Surge suppression AC filtration for the entire house

I currently use a Shunyata research Hydra in my system to “clean” my AC. While it works exceedingly well at what it does I am aware that it will not protect against power surges/lightning etc. So… I’ve been considering surge suppression devices, but have been against placing anything directly in-line with my equipment. My understanding is that these devices limit amp performance.

Apparently one attaches this device “in-line” prior to the fuse box/circuit panel (80kA & 120kA models) or inside the circuit breaker panel (40kA model). …This device is supposed to protect an entire building against “external surges”. APC also makes claims that these devices filter EMI/RFI noise.

Is anyone familiar with these devices? If so, are they suitable for audio applications, or would they restrict performance? …Anything similar or better that you’ve run into? …Prices?

Any information or experience would be greatly appreciated


Ooops!!! Part of my post seems to be missing.

The items I am enquiring about are marketed by APC and are called "SurgeArrest Panelmount" SPD's.
Line transient supressors are not wired in series with your load; rather they are wired parallel across your incoming line & therefor will not constrain dynamics. Larger primary wholehouse surge arrestors (such as the Joslyn gas discharge arrestor that I use) are wired directly across the incoming line coming into the fuse panel, & are enclosed within their own box. The smaller panel mount primary arrestors are mainly intended to prevent a house fire & are not that good for supressing incoming voltage spikes; in addition if M.O.V. based, they degrade slightly with each hit as do any metal oxide varistor devices.
Downline from the primary arrestor you should also have secondary protection; this is where MOV based devices are prevelant & again will not constrain dynamics as they are wired parellel to your line. You can install your own MOV's across the outlets needing protection, or you can install line conditioners containing MOV's (such as Chang) or you can add MOV's to your existing Hydra if it does not already have that feature. You can even wire MOV's right inside of your components as I've done occassionally.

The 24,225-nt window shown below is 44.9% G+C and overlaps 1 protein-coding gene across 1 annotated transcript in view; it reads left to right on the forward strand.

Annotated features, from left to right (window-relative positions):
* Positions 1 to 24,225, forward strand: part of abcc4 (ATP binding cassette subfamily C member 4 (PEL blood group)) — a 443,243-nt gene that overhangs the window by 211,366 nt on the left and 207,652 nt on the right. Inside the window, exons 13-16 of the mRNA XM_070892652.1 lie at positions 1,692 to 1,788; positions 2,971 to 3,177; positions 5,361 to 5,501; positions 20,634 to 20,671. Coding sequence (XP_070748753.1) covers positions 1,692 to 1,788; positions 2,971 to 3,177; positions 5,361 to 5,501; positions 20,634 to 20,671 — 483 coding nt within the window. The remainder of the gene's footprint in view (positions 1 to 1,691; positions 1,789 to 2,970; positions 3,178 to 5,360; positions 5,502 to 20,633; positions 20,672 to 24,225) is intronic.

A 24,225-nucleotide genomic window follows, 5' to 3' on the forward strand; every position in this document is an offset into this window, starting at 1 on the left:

NOTHING can stop a lightning provoked surge.
No you cannot stop a lightning transient cold. You can however, diminish the deleterious effects to the point that equipment may not be damaged at all or at least damaged less than with no protection at all. I've had personal experience with both scenarios. Anyone who tries to argue that transient supression is a waste - can you can pay Mike's next repair bill? If not, then any negatory advice in that regard is worth exactly what it cost.
Bob is 100% correct! My day job is in industrial electronics and control. I have designed equipment that monitors a water tower. They are one of the best lightning rods know to man. I have personally hade to repair a site that had a lightning hit so strong that the transformer that was on the electric pole was on the ground. The electric meter was in little pieces. My power supply was destroyed, but the down stream equipment fas fully functional after replacing the power supply board. This power supply has an extensive surge protection system of coils, MOV's and TVS diodes.

In my installations I use surge suppression devices on the incomming line all the time. The MOV bassed devices do indead degrade with exposure and should be replaced every so often. The gas discharge tubes are very rugged but do not clamp the incomming transient at a low enough level to protect audio electronics. The recomendation of multiple locations of MOV based suppression is a very good idea. The MOV work in conjunction with the wiring impedance to limit the surge to an acceptable level. I would think that a Gas Discharge device at the service entrance, a big MOV device at the breaker to the stereo, and a surge protector at the outlet would provide a level of saftey from transients.